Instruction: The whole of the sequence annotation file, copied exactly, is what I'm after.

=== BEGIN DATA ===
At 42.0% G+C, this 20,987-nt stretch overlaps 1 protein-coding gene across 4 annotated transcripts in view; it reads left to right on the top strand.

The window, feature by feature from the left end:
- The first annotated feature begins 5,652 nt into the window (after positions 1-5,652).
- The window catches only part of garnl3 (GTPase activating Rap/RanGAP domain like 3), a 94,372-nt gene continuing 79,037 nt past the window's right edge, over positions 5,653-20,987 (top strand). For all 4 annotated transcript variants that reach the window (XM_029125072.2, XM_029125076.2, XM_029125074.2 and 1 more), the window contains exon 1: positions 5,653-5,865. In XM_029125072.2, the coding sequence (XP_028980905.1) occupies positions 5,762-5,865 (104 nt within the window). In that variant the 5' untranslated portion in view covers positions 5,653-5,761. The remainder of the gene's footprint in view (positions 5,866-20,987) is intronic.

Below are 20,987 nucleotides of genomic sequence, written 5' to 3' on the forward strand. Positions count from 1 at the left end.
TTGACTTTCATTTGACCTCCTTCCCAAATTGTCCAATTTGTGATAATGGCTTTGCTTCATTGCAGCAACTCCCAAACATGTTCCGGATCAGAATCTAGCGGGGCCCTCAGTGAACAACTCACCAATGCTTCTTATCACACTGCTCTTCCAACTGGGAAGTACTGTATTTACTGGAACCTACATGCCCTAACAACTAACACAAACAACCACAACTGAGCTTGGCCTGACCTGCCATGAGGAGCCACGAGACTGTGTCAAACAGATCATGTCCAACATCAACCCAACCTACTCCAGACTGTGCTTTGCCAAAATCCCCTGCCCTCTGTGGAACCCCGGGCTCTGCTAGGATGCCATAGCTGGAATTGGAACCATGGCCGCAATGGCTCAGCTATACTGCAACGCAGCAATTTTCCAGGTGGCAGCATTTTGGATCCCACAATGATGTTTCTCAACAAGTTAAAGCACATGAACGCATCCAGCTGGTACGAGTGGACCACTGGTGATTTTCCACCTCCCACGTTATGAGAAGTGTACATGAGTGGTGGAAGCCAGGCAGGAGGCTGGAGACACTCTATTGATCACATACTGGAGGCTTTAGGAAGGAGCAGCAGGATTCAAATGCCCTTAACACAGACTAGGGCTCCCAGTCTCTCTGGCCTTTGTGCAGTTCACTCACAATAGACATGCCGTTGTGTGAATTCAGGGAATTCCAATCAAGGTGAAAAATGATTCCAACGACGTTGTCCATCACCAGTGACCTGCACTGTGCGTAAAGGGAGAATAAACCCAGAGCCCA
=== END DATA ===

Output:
At 42.0% G+C, this 20,987-nt stretch overlaps 1 protein-coding gene across 4 annotated transcripts in view; it reads left to right on the top strand.

The window, feature by feature from the left end:
- The first annotated feature begins 5,652 nt into the window (after positions 1-5,652).
- The window catches only part of garnl3 (GTPase activating Rap/RanGAP domain like 3), a 94,372-nt gene continuing 79,037 nt past the window's right edge, over positions 5,653-20,987 (top strand). For all 4 annotated transcript variants that reach the window (XM_029125072.2, XM_029125076.2, XM_029125074.2 and 1 more), the window contains exon 1: positions 5,653-5,865. In XM_029125072.2, the coding sequence (XP_028980905.1) occupies positions 5,762-5,865 (104 nt within the window). In that variant the 5' untranslated portion in view covers positions 5,653-5,761. The remainder of the gene's footprint in view (positions 5,866-20,987) is intronic.

Below are 20,987 nucleotides of genomic sequence, written 5' to 3' on the forward strand. Positions count from 1 at the left end.
TTGACTTTCATTTGACCTCCTTCCCAAATTGTCCAATTTGTGATAATGGCTTTGCTTCATTGCAGCAACTCCCAAACATGTTCCGGATCAGAATCTAGCGGGGCCCTCAGTGAACAACTCACCAATGCTTCTTATCACACTGCTCTTCCAACTGGGAAGTACTGTATTTACTGGAACCTACATGCCCTAACAACTAACACAAACAACCACAACTGAGCTTGGCCTGACCTGCCATGAGGAGCCACGAGACTGTGTCAAACAGATCATGTCCAACATCAACCCAACCTACTCCAGACTGTGCTTTGCCAAAATCCCCTGCCCTCTGTGGAACCCCGGGCTCTGCTAGGATGCCATAGCTGGAATTGGAACCATGGCCGCAATGGCTCAGCTATACTGCAACGCAGCAATTTTCCAGGTGGCAGCATTTTGGATCCCACAATGATGTTTCTCAACAAGTTAAAGCACATGAACGCATCCAGCTGGTACGAGTGGACCACTGGTGATTTTCCACCTCCCACGTTATGAGAAGTGTACATGAGTGGTGGAAGCCAGGCAGGAGGCTGGAGACACTCTATTGATCACATACTGGAGGCTTTAGGAAGGAGCAGCAGGATTCAAATGCCCTTAACACAGACTAGGGCTCCCAGTCTCTCTGGCCTTTGTGCAGTTCACTCACAATAGACATGCCGTTGTGTGAATTCAGGGAATTCCAATCAAGGTGAAAAATGATTCCAACGACGTTGTCCATCACCAGTGACCTGCACTGTGCGTAAAGGGAGAATAAACCCAGAGCCCA